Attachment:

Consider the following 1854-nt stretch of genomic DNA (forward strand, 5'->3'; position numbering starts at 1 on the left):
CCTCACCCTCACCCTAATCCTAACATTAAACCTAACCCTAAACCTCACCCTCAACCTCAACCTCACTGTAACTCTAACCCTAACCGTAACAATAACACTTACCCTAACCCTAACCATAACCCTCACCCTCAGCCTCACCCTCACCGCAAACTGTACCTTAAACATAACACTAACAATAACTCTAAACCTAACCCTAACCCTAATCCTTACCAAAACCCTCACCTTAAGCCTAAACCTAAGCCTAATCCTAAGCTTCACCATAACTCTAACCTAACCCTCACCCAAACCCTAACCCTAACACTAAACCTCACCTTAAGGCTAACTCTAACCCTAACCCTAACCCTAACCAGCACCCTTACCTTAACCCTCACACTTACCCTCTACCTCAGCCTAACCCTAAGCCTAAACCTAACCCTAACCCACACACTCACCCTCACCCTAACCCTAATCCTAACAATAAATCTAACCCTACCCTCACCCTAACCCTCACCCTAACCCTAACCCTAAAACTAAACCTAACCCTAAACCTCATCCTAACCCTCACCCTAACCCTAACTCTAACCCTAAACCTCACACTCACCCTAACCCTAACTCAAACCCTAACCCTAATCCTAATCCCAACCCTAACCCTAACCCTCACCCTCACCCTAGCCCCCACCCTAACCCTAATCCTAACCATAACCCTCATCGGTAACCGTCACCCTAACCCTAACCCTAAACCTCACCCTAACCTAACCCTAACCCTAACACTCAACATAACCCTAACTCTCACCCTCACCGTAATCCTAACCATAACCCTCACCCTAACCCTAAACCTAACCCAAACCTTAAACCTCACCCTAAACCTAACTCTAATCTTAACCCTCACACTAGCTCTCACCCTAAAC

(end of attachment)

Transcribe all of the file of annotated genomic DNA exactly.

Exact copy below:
Consider the following 1854-nt stretch of genomic DNA (forward strand, 5'->3'; position numbering starts at 1 on the left):
CCTCACCCTCACCCTAATCCTAACATTAAACCTAACCCTAAACCTCACCCTCAACCTCAACCTCACTGTAACTCTAACCCTAACCGTAACAATAACACTTACCCTAACCCTAACCATAACCCTCACCCTCAGCCTCACCCTCACCGCAAACTGTACCTTAAACATAACACTAACAATAACTCTAAACCTAACCCTAACCCTAATCCTTACCAAAACCCTCACCTTAAGCCTAAACCTAAGCCTAATCCTAAGCTTCACCATAACTCTAACCTAACCCTCACCCAAACCCTAACCCTAACACTAAACCTCACCTTAAGGCTAACTCTAACCCTAACCCTAACCCTAACCAGCACCCTTACCTTAACCCTCACACTTACCCTCTACCTCAGCCTAACCCTAAGCCTAAACCTAACCCTAACCCACACACTCACCCTCACCCTAACCCTAATCCTAACAATAAATCTAACCCTACCCTCACCCTAACCCTCACCCTAACCCTAACCCTAAAACTAAACCTAACCCTAAACCTCATCCTAACCCTCACCCTAACCCTAACTCTAACCCTAAACCTCACACTCACCCTAACCCTAACTCAAACCCTAACCCTAATCCTAATCCCAACCCTAACCCTAACCCTCACCCTCACCCTAGCCCCCACCCTAACCCTAATCCTAACCATAACCCTCATCGGTAACCGTCACCCTAACCCTAACCCTAAACCTCACCCTAACCTAACCCTAACCCTAACACTCAACATAACCCTAACTCTCACCCTCACCGTAATCCTAACCATAACCCTCACCCTAACCCTAAACCTAACCCAAACCTTAAACCTCACCCTAAACCTAACTCTAATCTTAACCCTCACACTAGCTCTCACCCTAAAC